Tuesday, July 14, 2015

The Millenial Physician

In his July 13 Q&A session with Kristen Anderson, a young pollster for Republicans, Brian Lamb, who has been conducting Q &A on C-Span for 11 years, asked what and why millenials, aged 18 to 34, think the way they do and vote they way they do.

In her book, The Selfie-Voter: Where the Millenials Are Leading America (and How Republicans Can Keep Up (2015), Kristen explained many millenials think Republicans are too conservative and fixed in their ways. She added the millenials don’t want to repeat the mistakes of their parents who put too much trust in the establishment, be they in government or businesses.

Partly because of their high rate of unemployment and difficulty in finding well-paying jobs and their tech savvy, they tend to trust only with another and their social media connections with friends on the Internet. The social media and websites are where they get their news. The millennial vote, she believes, is up for grabs, but only if the Republicans concentrate their voting recruitment efforts online in the social media.

The Lamb interview got me to thinking how millennial physicians must feel. Most physicians finish their formal medical training by age 34, and they must share the beliefs of their compatriots. These young physicians often receive 100 or more job offers, mostly from hospital systems. About one half are women, and many are married to each other. They have an average educational debt of $150,000, and most are not interested in private practice. They are interested in paying off their debts and having a balanced life style. But they are diverse lot. Most are tech savvy, and most believe in the power and speed of the Internet to get news and gather medical information, and to evaluate , empower and interact with patients. They are passionate about innovation.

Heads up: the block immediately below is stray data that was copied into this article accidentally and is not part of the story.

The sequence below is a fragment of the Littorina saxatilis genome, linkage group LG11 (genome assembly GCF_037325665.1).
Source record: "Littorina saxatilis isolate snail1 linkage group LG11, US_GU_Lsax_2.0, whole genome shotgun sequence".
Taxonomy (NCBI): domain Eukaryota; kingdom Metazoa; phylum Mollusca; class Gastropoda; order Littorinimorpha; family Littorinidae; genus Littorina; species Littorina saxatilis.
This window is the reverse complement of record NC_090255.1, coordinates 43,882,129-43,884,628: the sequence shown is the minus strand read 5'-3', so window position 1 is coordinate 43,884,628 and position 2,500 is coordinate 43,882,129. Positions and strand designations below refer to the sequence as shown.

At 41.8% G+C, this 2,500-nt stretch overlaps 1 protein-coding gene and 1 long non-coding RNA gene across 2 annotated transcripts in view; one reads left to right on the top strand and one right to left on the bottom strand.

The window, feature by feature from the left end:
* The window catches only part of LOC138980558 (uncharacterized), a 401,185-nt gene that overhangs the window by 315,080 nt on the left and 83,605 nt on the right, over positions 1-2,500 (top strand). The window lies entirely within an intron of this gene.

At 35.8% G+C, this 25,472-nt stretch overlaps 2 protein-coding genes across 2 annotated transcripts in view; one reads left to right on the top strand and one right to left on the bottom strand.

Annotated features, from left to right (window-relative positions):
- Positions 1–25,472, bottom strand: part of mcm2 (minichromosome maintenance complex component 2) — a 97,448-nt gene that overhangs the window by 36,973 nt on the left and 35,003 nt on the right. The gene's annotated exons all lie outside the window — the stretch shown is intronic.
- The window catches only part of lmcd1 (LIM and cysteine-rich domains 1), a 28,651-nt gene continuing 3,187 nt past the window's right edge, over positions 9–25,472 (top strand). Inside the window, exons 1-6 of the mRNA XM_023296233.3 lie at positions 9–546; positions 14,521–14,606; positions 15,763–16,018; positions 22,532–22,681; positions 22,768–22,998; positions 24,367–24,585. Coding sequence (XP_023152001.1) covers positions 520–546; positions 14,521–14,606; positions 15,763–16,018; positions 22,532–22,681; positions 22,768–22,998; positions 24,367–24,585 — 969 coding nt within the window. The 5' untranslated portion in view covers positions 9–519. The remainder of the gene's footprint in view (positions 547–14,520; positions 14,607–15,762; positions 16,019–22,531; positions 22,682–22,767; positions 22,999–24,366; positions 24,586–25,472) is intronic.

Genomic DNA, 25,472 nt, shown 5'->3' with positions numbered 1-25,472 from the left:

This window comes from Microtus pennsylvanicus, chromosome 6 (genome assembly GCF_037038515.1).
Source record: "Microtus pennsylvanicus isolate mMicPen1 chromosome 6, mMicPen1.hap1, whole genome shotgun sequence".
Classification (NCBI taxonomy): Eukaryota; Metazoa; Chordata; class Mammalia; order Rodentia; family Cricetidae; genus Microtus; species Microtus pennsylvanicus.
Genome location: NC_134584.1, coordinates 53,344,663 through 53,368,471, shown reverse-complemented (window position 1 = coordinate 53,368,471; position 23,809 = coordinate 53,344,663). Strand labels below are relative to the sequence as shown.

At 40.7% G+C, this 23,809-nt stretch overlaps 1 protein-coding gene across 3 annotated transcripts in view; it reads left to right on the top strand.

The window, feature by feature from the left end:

They are skeptical of ObamaCare for other millenials, but since for most, health benefits along with time off and malpractice coverage come with employment, they may not spend much time fretting about the health law.

If they are like other millenials, they probably covet open collaboration with their peers and patients, are culturally liberal in matters of sexual orientation, gay marriage, and ethnicity, and are open to the speed and convenience of the Internet in communicating with patients. They are diverse lot. It has not escaped their attention that the new rich are often online entrepreneurs aged 20 to 40, and they believe developing and applying new apps as the key to transforming medicine . Some are virtual physicians in Skype interviews with patients, some are engaged in home care and telemedicine outreach programs, some are engaged in using smart phones to monitor patients with wearable or implanted devices, others are developing algorithms for diagnostic, prognostic, and therapeutic use.

No comments: